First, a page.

Speakers warn against needless use of antibiotics

Laverne Higgins
November 13, 2018

The launch of the week-long event was attended by the World Health Organisation (WHO) Country Representative, Dr Owen-Laws Kaluwa, and officials of other organisations such as the Food and Agriculture Organisation (FAO), the Pharmaceutical Society of Ghana (PSGH), Hope for Future Generation (HFFG) and the Veterinary Department of the Ministry of Food and Agriculture.

On the occasion of World Antibiotic Awareness Week 2018, we are pleased to partner up with MMIDSP, which is leading the way for creating awareness on AMR in Pakistan, said Wajeeh.

World Antibiotic Awareness Week occurs annually in November, this year running from Monday 12 to Sunday 18 November 2018. As a result of infection with drug-resistant bacteria an estimated 700 000 people die each year worldwide.

Dr Claire Turner, course director, said: "There is an urgent need to combat anti-microbial resistance, which is causing thousands of deaths every year and making it increasingly hard to treat infectious diseases".

Her words: "These resistant bacteria may infect humans and animals, making infections like pneumonia, tuberculosis and gonorrhoea harder to treat".

In countries without standard treatment guidelines, antibiotics are often over-prescribed by health workers and veterinarians and over-used by the public.

But the World Health Organization is also concerned about the under-consumption of antibiotics.

Japan's overall consumption of antibiotics, at 14.19 DDD per 1,000 inhabitants, was about half that of South Korea, but 1.1 percent of Japanese consumption was in the "reserve" category, far more than 0.2 percent in South Korea, the report showed.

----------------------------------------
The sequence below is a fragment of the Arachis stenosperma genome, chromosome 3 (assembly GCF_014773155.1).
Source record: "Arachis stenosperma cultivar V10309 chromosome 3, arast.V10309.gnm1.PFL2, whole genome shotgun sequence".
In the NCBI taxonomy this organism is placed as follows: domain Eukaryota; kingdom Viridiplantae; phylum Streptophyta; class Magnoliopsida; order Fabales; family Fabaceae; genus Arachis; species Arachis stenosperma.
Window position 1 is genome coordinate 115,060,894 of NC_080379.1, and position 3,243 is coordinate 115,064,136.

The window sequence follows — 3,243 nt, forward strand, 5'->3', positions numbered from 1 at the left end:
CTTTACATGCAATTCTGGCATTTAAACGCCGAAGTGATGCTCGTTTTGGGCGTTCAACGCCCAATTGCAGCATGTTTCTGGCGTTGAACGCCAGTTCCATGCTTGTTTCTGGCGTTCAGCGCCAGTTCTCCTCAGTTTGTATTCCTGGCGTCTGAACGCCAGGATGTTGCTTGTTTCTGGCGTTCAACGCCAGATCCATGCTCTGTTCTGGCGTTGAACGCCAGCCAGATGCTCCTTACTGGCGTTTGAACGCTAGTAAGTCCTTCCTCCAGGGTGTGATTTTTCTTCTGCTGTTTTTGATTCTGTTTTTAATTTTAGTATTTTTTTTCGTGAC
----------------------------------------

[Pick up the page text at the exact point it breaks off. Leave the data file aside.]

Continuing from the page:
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Never use "leftover" antibiotics or share your antibiotics with others.

More than three quarters (76%) of those surveyed say they are aware that antibiotic-resistant infections make medical procedures like surgery, organ transplants and cancer treatment much more unsafe.

Health providers and stakeholders said they were willing to use this week to educate the public about what antibiotics were, antibiotic resistance, appropriate use of antibiotics and the spread of resistance.

"We can slow down antibiotic resistance in Australia by only using antibiotics when they are really needed".

Bacteria can become resistant when patients use antibiotics they don't need or when they don't conclude their treatments. There are countries where antibiotics can be bought for human or animal use without a prescription which makes the emergence and spread of antibiotic resistance worse.

The WHO is planning to integrate antimicrobial consumption data into its Global Antimicrobial Resistance Surveillance System IT platform to provide reliable data on antibiotic consumption and resistance. And doctors warn, if the abuse of these drugs continues, humanity will regress to the times when antibiotics didn't exist, a scary prospect indeed.

"We can help preserve the effectiveness of antibiotics by being part of the solution".

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